Margaret Ward

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Margaret Ward

Margaret E. Ketchum Ward (born December 8, 1841 in Augusta, Georgia; died April 7, 1919 in Birmingham) was proprietor of the Relay House hotel and an influential society matron, the mother of Mayor George Ward and sometimes called the "Mother of Birmingham".

Margaret Ketchum was the only child of William Ketchum of New Jersey and Jane Griswold Demming Ketchum of Connecticut. She was a grand niece of school historian Samual "Peter Parley" Goodrich and of Connecticut governor Roger Griswold. She was also related to the earlier Roger Griswold who presided over the convention which ratified the United States constitution in 1788 and to Alexander Griswold, the first Episcopal bishop of the Eastern diocese, covering all of New England.

She attended Shorter College in Rome, Georgia before marrying George R. Ward in 1857 when she was sixteen years old. The couple accompanied her parents to Birmingham in 1872 and helped operate the Relay House, which was at the time the only hotel operating in the city and served as an important meeting place. Ward's father died in 1877 and her mother took over management of the hotel, assisted by her and her husband. Margaret became known as a well-informed, witty and wise conversationalist, a gracious hostess, and as a loyal friend. Her influence in elevating the "rough" society of Birmingham through her example was widely appreciated. She labored to help found the Cathedral Church of the Advent and remained active "in every movement of the church" for forty years.

George and Margaret Ward raised five children: Medora Crane (Proctor), Robert F., Mary B. (Cameron), W. P., and George B.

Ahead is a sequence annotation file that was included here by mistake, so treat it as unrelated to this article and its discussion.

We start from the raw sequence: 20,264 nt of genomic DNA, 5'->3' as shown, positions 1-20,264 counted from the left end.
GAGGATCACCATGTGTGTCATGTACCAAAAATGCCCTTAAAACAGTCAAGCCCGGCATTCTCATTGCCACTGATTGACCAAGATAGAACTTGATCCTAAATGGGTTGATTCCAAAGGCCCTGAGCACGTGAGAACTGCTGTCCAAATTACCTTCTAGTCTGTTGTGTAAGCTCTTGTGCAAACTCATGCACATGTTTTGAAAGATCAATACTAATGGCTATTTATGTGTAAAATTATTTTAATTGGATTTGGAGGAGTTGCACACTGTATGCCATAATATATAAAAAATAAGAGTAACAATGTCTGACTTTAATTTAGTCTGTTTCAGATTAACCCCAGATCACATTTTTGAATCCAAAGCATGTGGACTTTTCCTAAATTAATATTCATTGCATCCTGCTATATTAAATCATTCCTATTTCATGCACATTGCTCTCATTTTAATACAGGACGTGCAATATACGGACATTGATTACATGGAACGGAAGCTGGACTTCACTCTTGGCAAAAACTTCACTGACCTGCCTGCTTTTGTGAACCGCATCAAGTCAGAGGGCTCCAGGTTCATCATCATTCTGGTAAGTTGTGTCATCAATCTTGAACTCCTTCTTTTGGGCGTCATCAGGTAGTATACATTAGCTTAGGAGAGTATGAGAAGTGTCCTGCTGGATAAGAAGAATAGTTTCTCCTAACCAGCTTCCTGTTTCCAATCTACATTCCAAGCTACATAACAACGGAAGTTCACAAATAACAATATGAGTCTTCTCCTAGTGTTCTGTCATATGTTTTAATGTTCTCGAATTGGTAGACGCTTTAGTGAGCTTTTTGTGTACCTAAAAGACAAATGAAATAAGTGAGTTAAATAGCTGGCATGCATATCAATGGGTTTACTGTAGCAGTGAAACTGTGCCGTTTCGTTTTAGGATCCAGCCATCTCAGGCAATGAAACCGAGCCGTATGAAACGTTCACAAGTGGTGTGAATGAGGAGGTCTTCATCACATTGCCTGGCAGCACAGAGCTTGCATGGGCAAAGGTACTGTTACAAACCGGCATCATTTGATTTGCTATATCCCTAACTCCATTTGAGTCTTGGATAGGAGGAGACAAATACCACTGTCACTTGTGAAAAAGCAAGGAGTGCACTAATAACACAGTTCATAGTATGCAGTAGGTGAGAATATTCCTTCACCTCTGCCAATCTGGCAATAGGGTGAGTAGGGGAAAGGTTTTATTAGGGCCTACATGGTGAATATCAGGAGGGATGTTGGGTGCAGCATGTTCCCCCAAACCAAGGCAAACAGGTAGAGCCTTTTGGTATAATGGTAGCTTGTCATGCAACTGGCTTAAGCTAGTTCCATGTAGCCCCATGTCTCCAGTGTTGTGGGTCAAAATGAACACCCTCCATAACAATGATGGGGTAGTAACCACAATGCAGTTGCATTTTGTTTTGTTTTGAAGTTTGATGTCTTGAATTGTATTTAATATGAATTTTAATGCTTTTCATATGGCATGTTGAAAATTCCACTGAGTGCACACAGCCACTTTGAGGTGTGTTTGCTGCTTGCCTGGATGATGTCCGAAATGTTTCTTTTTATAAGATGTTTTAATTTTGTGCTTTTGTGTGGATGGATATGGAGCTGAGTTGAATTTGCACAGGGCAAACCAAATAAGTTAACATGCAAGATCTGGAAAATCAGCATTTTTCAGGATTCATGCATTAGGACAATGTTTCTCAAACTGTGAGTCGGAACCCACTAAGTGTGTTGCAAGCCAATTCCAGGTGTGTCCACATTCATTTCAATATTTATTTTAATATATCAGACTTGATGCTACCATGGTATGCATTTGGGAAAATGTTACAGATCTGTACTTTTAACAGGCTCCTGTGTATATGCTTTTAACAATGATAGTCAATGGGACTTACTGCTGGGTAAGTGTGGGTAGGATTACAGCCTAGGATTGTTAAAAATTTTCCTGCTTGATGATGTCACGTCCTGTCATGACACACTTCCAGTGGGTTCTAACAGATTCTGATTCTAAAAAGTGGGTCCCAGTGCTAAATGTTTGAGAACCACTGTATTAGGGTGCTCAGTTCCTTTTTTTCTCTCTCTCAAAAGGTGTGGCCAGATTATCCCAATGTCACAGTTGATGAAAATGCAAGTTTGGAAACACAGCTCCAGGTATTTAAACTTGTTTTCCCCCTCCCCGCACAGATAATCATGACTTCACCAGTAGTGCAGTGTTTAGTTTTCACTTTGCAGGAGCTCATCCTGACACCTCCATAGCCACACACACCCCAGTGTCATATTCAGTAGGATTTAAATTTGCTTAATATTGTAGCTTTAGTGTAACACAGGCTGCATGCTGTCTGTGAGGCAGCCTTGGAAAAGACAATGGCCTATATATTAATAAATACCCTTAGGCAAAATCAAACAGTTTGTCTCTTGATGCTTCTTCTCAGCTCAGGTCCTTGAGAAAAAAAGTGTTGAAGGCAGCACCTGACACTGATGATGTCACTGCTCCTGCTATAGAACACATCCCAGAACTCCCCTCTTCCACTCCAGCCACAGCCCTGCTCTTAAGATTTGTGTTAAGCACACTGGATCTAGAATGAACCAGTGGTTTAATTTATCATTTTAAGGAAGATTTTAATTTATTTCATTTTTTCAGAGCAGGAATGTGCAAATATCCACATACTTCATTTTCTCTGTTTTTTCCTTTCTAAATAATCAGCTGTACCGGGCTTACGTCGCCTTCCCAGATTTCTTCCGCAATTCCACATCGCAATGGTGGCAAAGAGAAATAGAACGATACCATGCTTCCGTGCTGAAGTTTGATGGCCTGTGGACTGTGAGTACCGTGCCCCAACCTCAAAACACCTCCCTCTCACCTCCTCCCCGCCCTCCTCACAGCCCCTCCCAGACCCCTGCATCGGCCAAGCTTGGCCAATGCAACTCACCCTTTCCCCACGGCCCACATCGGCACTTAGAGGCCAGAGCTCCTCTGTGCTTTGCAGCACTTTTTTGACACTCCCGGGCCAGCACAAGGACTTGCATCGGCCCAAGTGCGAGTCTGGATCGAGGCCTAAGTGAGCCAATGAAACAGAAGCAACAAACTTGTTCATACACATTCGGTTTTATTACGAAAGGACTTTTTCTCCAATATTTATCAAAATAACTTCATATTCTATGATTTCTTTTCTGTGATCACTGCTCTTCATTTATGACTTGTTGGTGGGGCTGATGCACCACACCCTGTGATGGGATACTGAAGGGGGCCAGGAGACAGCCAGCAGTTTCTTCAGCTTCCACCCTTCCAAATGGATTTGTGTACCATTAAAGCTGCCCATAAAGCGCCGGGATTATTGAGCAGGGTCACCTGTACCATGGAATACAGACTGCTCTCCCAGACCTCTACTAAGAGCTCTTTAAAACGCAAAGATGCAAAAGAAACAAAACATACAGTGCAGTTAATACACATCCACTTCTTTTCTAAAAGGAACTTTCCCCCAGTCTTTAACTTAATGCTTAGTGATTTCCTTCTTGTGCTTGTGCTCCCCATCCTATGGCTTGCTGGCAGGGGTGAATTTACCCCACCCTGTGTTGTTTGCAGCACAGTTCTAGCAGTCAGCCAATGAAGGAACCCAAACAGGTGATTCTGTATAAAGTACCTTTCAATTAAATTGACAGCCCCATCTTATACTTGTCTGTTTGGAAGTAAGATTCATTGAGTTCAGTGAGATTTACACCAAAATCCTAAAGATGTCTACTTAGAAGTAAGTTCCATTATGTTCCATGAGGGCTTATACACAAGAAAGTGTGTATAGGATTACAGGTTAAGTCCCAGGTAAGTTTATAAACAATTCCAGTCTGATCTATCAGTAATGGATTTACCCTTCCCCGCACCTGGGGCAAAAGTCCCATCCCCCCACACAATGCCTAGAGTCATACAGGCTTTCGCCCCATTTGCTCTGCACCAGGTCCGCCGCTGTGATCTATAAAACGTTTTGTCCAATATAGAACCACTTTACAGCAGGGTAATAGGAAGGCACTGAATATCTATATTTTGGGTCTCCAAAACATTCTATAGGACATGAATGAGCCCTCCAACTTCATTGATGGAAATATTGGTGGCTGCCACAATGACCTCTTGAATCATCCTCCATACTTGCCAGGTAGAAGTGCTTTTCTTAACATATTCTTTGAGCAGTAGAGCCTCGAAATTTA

Mrs Ward testified before the U.S. Senate Committee on Relations between Labor and Capital which met at the Relay House on November 15, 1883. In her lengthy testimony she described her observations of African American slaves and their families during her years in Georgia, her experiences during the Civil War, and also with the Reconstruction policies of the United States afterward. In concluding the session, she relished the opportunity to address Republican senators face to face and express her personal resentment at the United States having fought a war to prevent the South from seceding and then "When we got back you kept all the time dinging and dinging at us as if to make us go out again. You 'reconstructed' us as though we had never known anything at all, and as though we were indebted to the Northern people for the very first ideas of civilization."

The Wards retired when the Relay House was torn down in 1886 to make room for the new Union Depot. She was widowed in 1896.

Ward died in 1919 after a long illness and was buried at Oak Hill Cemetery. Her headstone is now located at Elmwood Cemetery.